© 2019 by Lathing Beauties Woodworks. Proudly created with Wix.com

"William Barton"

Cattails and Pecan wood from Barton Creek

Everyone knew him as “Uncle Billy,” but in 1828, 48 year old William Barton came to Mexican Texas with his family as part of Stephen F. Austin's second colony.  This consisted of his wife Stacy, two sons, and three daughters.  He received a headright grant from the Mexican government for a league of land on the west side of the Colorado River, near present-day Bastrop.  This area of Texas was extremely rough, remote, and wild.  Any settlers this far out on the western edge were in constant peril of Indian raids.


In the spring of 1837, Stacy became ill and died.  Billy was heartbroken and only wanted to be left alone.  When a new settler began building a cabin within ten miles of his, Billy said “This is getting too crowded for my liking,” so he moved his family forty-five miles farther up the Colorado River to a site near present-day Austin where three beautiful springs flowed out into a creek.  He named the three separate springs after their three young daughters; Parthenia, Eliza, and Zenobia.  

 

A beautiful location it was.  But...these springs had been used for centuries by the Indians that inhabited this part of Texas.  And as Billy continued improving the area around the homestead, he and his family were understandably subjected to Indian attacks, who considered them invaders of their springs.  But Billy eventually completed his home, and was able to keep his family safe while doing so.


On a sunny afternoon some years later, the aging Billy had some old friends visiting him.  His two sons were late coming home from a trip over to Bastrop and the sun was beginning to get low in the sky.  Realizing how late it was getting, the old man started worrying about them and excused himself from his guests.  He took his musket rifle and climbed the nearby hill south of the springs in order to get a better view downriver in the direction that they should be coming from.  As Billy was walking past a cedar thicket, a handful of Indians suddenly stepped out and fired at him.  All of their shots missed him, except for one ball that nicked the rim of his hat.  Being completely surprised, Billy flinched as the balls flew past him, and he quickly swung his musket up and fired off his one round in their direction, wounding one of the Indians.  The rest of the party then charged, whooping and yelling at the top of their lungs.  Billy turned and ran for his life.  Knowing that his old body couldn't outrun them very far, he did something, "...completely spontaneous."  As Billy reached the edge of the hill that he’d just come up, he suddenly stopped.  Then, in plain view of the Indians, he looked over the edge and began shouting “Here they are boys, come quick!” waving the unseen reinforcements towards him and pointing in the directions of the Indians.  As the Indians had no view over the edge, they could only imagine a force of men with loaded rifles racing up the hill.  They fell for the trick.  Instantly, both the Indians and Billy took off running in opposite directions.  He ran down the hill as fast as his old legs could take him and towards the cabin by the springs.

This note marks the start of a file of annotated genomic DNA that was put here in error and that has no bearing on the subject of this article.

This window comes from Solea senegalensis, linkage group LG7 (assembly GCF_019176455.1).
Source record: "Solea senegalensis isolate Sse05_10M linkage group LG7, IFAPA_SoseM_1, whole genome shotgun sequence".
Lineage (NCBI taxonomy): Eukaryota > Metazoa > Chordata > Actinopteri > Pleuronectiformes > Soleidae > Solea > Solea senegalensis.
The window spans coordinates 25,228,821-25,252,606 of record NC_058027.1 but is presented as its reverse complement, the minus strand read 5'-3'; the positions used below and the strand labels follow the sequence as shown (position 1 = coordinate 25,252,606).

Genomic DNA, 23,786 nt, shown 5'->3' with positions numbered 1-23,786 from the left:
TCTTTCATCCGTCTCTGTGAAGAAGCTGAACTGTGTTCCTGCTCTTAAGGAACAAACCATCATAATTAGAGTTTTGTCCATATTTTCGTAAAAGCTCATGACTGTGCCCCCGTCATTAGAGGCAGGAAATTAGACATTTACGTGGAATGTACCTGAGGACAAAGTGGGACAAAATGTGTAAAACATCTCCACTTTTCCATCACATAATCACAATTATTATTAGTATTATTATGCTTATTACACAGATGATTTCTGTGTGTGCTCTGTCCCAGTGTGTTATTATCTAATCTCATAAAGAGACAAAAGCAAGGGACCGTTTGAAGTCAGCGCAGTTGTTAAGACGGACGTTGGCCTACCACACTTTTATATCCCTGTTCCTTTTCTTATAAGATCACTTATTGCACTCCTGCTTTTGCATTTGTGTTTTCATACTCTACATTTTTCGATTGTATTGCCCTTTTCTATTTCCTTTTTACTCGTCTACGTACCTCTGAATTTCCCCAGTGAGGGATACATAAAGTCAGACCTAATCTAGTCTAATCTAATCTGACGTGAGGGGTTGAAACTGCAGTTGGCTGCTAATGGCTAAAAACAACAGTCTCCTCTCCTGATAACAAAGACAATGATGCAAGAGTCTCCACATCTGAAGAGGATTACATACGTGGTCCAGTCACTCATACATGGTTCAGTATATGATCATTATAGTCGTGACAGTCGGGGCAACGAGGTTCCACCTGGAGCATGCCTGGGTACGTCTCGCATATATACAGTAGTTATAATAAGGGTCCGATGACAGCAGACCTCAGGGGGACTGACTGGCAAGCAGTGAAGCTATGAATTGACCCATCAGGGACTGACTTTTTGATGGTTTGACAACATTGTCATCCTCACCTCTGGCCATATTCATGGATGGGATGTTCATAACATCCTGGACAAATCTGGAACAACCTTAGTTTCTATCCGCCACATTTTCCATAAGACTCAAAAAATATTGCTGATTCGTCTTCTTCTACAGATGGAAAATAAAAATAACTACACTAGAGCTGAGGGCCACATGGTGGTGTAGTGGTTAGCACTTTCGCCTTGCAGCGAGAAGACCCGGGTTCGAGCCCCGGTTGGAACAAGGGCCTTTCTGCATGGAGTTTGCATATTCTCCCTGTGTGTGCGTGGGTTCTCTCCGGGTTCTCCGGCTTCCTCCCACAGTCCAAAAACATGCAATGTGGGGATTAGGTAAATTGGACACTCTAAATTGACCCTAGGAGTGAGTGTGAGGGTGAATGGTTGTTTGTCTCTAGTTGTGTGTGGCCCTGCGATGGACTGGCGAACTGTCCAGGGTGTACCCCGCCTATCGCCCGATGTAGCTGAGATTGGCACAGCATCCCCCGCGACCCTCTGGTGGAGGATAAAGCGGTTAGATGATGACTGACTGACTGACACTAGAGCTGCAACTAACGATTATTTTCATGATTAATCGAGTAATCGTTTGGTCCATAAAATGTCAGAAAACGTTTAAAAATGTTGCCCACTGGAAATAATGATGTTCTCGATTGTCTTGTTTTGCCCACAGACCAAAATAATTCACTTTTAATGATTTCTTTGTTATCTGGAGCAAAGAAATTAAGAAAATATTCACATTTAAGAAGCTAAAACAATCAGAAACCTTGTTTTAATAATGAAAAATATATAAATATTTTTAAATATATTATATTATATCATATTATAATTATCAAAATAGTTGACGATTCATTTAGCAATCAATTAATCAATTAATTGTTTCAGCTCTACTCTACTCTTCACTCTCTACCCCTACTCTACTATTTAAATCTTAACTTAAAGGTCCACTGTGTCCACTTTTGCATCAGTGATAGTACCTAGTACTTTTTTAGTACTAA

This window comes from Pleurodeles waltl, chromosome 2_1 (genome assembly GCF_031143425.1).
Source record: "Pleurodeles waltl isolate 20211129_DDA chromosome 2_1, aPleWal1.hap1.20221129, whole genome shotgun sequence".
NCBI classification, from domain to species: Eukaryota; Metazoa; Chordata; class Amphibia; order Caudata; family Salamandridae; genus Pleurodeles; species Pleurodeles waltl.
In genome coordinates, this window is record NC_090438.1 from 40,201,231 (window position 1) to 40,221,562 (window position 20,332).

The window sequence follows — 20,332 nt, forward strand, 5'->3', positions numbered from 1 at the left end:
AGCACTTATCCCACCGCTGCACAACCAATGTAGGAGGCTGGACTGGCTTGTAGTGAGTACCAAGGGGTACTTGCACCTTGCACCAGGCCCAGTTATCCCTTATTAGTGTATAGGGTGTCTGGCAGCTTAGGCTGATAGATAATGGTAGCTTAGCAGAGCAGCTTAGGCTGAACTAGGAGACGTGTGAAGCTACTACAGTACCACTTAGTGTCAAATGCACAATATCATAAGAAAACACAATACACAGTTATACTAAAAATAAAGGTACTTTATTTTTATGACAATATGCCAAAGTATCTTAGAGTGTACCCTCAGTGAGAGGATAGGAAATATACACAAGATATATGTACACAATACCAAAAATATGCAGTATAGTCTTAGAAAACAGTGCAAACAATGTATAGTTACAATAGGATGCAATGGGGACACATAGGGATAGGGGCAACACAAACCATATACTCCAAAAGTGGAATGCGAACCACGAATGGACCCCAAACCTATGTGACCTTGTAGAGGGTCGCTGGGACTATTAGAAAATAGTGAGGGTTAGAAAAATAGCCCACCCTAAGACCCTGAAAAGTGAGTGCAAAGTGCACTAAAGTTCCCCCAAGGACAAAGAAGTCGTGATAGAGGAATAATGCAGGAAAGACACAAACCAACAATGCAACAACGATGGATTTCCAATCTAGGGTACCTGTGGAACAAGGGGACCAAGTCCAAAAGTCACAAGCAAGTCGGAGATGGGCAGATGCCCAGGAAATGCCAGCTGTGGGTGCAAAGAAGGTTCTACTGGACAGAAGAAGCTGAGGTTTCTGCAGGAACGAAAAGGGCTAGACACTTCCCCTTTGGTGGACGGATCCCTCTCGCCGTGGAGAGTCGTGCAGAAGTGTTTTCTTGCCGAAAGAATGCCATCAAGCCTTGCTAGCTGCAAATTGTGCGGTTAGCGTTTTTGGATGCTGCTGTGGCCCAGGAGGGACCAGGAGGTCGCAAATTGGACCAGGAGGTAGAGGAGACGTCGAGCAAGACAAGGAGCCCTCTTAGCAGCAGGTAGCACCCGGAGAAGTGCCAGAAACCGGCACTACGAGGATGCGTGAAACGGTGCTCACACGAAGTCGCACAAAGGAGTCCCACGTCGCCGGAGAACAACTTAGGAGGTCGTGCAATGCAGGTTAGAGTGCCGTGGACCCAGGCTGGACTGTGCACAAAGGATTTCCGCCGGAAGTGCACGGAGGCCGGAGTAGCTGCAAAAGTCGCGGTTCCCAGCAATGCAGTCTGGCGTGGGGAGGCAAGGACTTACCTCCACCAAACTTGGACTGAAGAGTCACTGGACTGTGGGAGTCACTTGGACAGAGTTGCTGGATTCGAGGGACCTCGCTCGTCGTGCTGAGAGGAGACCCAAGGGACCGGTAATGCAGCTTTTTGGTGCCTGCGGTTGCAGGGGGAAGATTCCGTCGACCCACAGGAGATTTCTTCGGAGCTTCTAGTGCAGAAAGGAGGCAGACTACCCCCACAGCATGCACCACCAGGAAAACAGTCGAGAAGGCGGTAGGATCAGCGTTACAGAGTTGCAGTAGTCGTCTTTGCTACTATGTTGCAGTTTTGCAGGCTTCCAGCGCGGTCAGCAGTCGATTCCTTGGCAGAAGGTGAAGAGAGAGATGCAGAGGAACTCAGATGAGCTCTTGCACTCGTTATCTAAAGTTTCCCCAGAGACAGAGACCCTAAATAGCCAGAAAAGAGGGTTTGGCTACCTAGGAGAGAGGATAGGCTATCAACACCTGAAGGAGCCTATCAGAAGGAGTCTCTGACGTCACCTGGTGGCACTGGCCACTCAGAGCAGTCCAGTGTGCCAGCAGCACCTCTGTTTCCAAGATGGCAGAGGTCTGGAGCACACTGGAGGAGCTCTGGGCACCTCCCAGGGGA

His guests had heard the shots, and had stepped out on the porch of the cabin to see what was going on.  Here came old “Uncle Billy” running out of the woods at full speed and then dropping in complete exhaustion in the yard and saying, “Boys, it’s a good thing it wasn’t you...or you would have surely been killed.”

Like their father, his sons made it home safely as well.

The Barton's remained at the springs fairly isolated for a good while, being 11 miles farther west than anyone else at the time.  But, this too would eventually change and people began moving closer and settling the small town of Waterloo, which would later become Austin.  Billy Barton’s springs were becoming a popular place to fish, swim and sightsee.  For a time he had two tame buffalo that became an attraction at the springs.  He, and subsequent owners of the property, recognized its value as a tourist attraction, and promoted it vigorously, thus leading to the swimming hole's lasting popularity.

Barton died on April 11, 1840, and was buried near the springs. His body was reportedly re-interred near Round Rock in 1862, but no record of reburial has been found. 

~ Frank Brown’s Travis county Annals
~The handbook of Texas online